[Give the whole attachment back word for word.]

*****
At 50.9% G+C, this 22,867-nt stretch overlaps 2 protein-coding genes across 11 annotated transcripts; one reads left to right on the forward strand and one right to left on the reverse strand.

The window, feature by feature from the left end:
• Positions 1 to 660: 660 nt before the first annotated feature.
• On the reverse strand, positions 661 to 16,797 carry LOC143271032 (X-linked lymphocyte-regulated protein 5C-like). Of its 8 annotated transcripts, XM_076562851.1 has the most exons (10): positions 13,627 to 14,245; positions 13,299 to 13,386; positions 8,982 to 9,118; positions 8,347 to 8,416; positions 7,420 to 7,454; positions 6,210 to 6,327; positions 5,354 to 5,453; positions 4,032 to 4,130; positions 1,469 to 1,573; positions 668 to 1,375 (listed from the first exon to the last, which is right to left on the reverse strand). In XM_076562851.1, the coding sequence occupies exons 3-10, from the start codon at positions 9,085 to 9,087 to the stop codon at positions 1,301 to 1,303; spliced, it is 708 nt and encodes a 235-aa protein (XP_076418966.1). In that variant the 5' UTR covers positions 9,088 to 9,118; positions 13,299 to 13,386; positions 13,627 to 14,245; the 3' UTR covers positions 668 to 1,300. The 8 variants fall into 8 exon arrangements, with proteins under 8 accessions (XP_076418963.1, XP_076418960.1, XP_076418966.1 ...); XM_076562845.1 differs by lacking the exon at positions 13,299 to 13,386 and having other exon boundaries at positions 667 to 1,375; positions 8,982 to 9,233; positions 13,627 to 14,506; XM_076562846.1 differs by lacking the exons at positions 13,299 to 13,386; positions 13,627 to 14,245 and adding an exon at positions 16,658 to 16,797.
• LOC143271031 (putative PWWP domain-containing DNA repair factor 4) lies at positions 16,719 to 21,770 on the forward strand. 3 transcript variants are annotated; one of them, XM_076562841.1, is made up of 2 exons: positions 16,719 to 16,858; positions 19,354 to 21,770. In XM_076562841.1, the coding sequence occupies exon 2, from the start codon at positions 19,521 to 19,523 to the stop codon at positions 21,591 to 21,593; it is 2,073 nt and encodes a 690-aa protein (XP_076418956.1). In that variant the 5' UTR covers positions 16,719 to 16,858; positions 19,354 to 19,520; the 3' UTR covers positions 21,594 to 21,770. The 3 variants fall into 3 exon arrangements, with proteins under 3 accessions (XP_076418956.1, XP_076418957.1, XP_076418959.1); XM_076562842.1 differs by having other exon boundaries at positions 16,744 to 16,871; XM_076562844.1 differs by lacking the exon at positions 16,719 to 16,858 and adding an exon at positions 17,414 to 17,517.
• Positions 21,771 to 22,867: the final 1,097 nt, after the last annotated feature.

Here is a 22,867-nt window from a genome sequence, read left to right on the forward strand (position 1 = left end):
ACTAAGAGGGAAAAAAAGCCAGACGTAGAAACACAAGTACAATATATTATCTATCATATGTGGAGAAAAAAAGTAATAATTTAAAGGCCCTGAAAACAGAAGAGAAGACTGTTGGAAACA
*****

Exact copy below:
At 50.9% G+C, this 22,867-nt stretch overlaps 2 protein-coding genes across 11 annotated transcripts; one reads left to right on the forward strand and one right to left on the reverse strand.

The window, feature by feature from the left end:
• Positions 1 to 660: 660 nt before the first annotated feature.
• On the reverse strand, positions 661 to 16,797 carry LOC143271032 (X-linked lymphocyte-regulated protein 5C-like). Of its 8 annotated transcripts, XM_076562851.1 has the most exons (10): positions 13,627 to 14,245; positions 13,299 to 13,386; positions 8,982 to 9,118; positions 8,347 to 8,416; positions 7,420 to 7,454; positions 6,210 to 6,327; positions 5,354 to 5,453; positions 4,032 to 4,130; positions 1,469 to 1,573; positions 668 to 1,375 (listed from the first exon to the last, which is right to left on the reverse strand). In XM_076562851.1, the coding sequence occupies exons 3-10, from the start codon at positions 9,085 to 9,087 to the stop codon at positions 1,301 to 1,303; spliced, it is 708 nt and encodes a 235-aa protein (XP_076418966.1). In that variant the 5' UTR covers positions 9,088 to 9,118; positions 13,299 to 13,386; positions 13,627 to 14,245; the 3' UTR covers positions 668 to 1,300. The 8 variants fall into 8 exon arrangements, with proteins under 8 accessions (XP_076418963.1, XP_076418960.1, XP_076418966.1 ...); XM_076562845.1 differs by lacking the exon at positions 13,299 to 13,386 and having other exon boundaries at positions 667 to 1,375; positions 8,982 to 9,233; positions 13,627 to 14,506; XM_076562846.1 differs by lacking the exons at positions 13,299 to 13,386; positions 13,627 to 14,245 and adding an exon at positions 16,658 to 16,797.
• LOC143271031 (putative PWWP domain-containing DNA repair factor 4) lies at positions 16,719 to 21,770 on the forward strand. 3 transcript variants are annotated; one of them, XM_076562841.1, is made up of 2 exons: positions 16,719 to 16,858; positions 19,354 to 21,770. In XM_076562841.1, the coding sequence occupies exon 2, from the start codon at positions 19,521 to 19,523 to the stop codon at positions 21,591 to 21,593; it is 2,073 nt and encodes a 690-aa protein (XP_076418956.1). In that variant the 5' UTR covers positions 16,719 to 16,858; positions 19,354 to 19,520; the 3' UTR covers positions 21,594 to 21,770. The 3 variants fall into 3 exon arrangements, with proteins under 3 accessions (XP_076418956.1, XP_076418957.1, XP_076418959.1); XM_076562842.1 differs by having other exon boundaries at positions 16,744 to 16,871; XM_076562844.1 differs by lacking the exon at positions 16,719 to 16,858 and adding an exon at positions 17,414 to 17,517.
• Positions 21,771 to 22,867: the final 1,097 nt, after the last annotated feature.

Here is a 22,867-nt window from a genome sequence, read left to right on the forward strand (position 1 = left end):
ACTAAGAGGGAAAAAAAGCCAGACGTAGAAACACAAGTACAATATATTATCTATCATATGTGGAGAAAAAAAGTAATAATTTAAAGGCCCTGAAAACAGAAGAGAAGACTGTTGGAAACA